• Saline group - rats undergoing experimental spinal cord lesioning and receiving saline (0.9%) intraperitoneally (control group);

  • Laminectomy group - rats undergoing laminectomy alone, without spinal cord lesioning and treatment.

Experimental spinal cord lesioning and experimental interventions with G(M1) and erythropoietin

In this study, all rats, even those not subjected to spinal cord lesioning, underwent laminectomy under a surgical microscope as a standardized procedure (11,14,15). Prior to laminectomy, experimental spinal cord lesioning, motor evoked potential (MEP) recording and euthanasia, the animals were anesthetized via intraperitoneal injection of 10 mg/kg xylazine and 50 mg/kg ketamine. The rats were examined to confirm anesthesia as described elsewhere (14 15 14-16). A moderate contusion lesion was produced at T10 using an NYU-Impactor device as previously described (14,15); a 10-g impact rod was released from a standardized height of 12.5 mm to compress the spinal cord of all rats for 15 seconds.

The animals received preventative antibiotic therapy (sodium cefazolin, 20 mg/kg, intraperitoneally) immediately after the lesion and once a day for three days; this treatment was extended to seven days in cases of persistent infection. Signs of blood in the urine were considered to indicate an untreatable urinary tract infection, prompting exclusion from the study and euthanasia to prevent contamination of the other animals.

Following spinal cord lesioning, pain control was achieved by intramuscularly injecting 2 mg/kg meloxicam (once daily for seven days) and tramadol chlorhydrate (5 mg/100 g, once daily for seven days). The medications were administered to the animals in all groups, including the control group, for the same treatment duration.

Due to the loss of the micturition reflex as a result of the spinal cord lesion, the bladder of the animals was manually emptied twice daily until the animals regained bladder function, which usually occurred on the third postoperative day. The animals were observed for signs of infection, dehydration, mutilation and autophagic behavior until the 42nd postoperative day, when they were sacrificed.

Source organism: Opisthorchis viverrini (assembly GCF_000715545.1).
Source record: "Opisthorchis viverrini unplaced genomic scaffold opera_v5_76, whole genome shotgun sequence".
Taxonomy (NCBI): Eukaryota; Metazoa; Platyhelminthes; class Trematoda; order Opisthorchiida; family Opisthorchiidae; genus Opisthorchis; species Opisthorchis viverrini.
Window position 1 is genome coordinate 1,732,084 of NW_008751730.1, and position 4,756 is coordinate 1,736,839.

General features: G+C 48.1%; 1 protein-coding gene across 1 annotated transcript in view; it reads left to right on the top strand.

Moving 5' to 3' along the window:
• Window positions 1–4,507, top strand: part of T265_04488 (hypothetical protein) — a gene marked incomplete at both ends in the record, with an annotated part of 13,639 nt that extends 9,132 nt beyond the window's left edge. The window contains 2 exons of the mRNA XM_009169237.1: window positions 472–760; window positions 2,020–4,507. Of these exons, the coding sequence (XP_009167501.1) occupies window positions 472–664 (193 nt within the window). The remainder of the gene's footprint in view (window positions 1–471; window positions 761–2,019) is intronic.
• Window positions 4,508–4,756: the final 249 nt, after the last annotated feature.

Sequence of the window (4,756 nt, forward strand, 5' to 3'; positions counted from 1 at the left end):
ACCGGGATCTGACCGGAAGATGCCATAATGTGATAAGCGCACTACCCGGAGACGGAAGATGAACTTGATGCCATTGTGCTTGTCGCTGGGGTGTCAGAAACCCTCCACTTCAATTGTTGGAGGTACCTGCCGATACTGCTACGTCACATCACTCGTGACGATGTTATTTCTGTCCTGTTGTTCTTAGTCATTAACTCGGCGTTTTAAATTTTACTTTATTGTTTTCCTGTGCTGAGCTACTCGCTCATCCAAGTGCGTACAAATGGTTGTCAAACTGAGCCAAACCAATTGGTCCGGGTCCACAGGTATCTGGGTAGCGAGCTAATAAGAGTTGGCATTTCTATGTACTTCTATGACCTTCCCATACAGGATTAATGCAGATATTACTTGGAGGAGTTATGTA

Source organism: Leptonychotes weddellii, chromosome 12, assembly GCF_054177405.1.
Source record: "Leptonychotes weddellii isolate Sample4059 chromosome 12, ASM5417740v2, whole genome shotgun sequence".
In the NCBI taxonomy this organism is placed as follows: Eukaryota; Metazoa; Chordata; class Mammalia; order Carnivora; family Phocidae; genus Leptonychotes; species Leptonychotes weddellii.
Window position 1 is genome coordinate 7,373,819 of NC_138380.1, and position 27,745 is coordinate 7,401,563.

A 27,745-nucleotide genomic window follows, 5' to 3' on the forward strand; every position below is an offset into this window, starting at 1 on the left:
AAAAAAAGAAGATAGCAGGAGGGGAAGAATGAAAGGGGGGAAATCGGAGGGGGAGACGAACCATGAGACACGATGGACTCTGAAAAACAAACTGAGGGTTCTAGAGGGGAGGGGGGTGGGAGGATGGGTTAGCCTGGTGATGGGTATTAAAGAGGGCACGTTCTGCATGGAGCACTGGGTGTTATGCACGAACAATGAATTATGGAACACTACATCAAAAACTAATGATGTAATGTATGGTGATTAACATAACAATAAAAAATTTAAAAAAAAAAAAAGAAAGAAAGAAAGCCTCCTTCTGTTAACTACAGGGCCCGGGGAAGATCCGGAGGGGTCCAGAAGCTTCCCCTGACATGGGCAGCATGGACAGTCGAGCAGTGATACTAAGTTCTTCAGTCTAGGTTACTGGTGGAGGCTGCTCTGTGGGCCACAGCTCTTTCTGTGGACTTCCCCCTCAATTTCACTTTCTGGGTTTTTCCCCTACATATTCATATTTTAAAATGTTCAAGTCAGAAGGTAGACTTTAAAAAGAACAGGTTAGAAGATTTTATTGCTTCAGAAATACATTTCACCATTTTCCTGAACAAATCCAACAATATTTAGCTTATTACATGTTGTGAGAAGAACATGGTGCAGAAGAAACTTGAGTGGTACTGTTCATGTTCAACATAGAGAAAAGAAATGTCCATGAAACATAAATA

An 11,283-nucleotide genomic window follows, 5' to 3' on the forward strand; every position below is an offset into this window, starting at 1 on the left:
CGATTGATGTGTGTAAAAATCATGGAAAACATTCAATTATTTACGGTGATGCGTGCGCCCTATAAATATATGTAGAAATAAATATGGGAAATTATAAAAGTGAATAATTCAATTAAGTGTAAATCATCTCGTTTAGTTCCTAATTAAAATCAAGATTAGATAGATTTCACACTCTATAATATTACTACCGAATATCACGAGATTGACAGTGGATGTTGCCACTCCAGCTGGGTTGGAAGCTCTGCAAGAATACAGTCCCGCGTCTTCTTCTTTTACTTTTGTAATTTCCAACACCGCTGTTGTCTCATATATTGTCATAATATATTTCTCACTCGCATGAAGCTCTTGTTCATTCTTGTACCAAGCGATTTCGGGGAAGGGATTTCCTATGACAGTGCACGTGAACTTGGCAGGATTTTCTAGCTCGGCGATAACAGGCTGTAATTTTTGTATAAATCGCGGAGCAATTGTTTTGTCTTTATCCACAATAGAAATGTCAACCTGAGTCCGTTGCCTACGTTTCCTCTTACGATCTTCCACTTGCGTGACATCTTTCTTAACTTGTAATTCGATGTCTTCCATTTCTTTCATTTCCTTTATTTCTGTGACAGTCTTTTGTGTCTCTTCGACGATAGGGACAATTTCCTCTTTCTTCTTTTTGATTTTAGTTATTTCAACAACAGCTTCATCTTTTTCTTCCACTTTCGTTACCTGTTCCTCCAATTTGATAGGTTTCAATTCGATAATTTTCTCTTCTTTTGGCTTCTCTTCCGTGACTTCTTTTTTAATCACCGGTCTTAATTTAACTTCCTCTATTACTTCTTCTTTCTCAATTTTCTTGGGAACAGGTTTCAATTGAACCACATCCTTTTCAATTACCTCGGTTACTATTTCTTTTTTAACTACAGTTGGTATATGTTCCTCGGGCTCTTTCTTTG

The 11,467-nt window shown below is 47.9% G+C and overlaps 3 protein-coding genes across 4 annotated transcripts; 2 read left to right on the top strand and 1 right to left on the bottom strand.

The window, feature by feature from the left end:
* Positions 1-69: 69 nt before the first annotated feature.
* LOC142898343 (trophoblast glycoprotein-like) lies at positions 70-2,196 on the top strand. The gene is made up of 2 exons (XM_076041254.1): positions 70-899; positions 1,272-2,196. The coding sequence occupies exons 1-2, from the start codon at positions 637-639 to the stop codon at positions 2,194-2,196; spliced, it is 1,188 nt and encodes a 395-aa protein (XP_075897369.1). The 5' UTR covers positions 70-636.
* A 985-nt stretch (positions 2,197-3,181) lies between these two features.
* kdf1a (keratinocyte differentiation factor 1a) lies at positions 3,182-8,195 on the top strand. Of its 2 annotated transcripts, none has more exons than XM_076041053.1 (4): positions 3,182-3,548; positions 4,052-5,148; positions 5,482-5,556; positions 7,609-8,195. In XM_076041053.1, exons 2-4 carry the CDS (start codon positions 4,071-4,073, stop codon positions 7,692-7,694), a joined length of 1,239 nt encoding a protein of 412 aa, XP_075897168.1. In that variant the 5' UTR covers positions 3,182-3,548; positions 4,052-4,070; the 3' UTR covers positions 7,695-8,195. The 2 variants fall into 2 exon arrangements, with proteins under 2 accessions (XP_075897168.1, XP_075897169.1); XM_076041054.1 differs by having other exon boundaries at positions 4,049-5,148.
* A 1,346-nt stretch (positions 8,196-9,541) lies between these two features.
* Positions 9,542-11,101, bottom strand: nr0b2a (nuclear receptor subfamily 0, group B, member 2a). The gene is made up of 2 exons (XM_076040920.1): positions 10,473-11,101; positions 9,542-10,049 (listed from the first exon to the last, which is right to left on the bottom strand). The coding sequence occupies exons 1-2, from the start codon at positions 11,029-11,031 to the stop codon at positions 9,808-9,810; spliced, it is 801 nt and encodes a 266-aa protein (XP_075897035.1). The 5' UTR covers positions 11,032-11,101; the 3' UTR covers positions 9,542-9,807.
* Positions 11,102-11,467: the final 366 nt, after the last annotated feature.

The study drugs were administered intraperitoneally at the doses described above, always with the rats under anesthesia and sedated. In the combined group, the injections were applied at different sites in the peritoneum using different syringes.

Evaluation of locomotor function

The recovery of locomotor function was evaluated for 4 to 5 minutes using the BBB scale on days 2, 7, 14, 21, 28, 35 and 42 after spinal cord lesioning. Each rat was assessed simultaneously by two suitably trained observers who had no knowledge of the source group of the rats and were blinded to their colleague’s evaluations, so as to avoid interfering with each other’s results. When there was disagreement between the evaluations, the lower score was recorded for analysis.

The rats also underwent MEP recordings of the amplitude and latency of the responses in the paws on both sides following transcranial electrical stimulation (13). MEP was performed under anesthesia on the 42nd day after spinal cord lesioning, the day of euthanasia. Muscular responses were recorded by inserting pairs of monopolar needle electrodes (sensor and reference electrodes) at a defined and consistent inter-electrode distance into the proximal and anterior musculature of the right and left hind limbs (13). A monopolar needle electrode was placed in the lumbar region as a ground. Transcranial electrical stimulation was applied by inserting two corkscrew-type electrode needles into the head of the rats along the inter-hemispheric line in the frontal (anode) and occipital (cathode) lobes for simultaneous bilateral stimulation. The device was calibrated in accordance with the standards previously published by our team and the transcranial electrical stimulation consisted of a single stimulus of 0.2 ms in duration.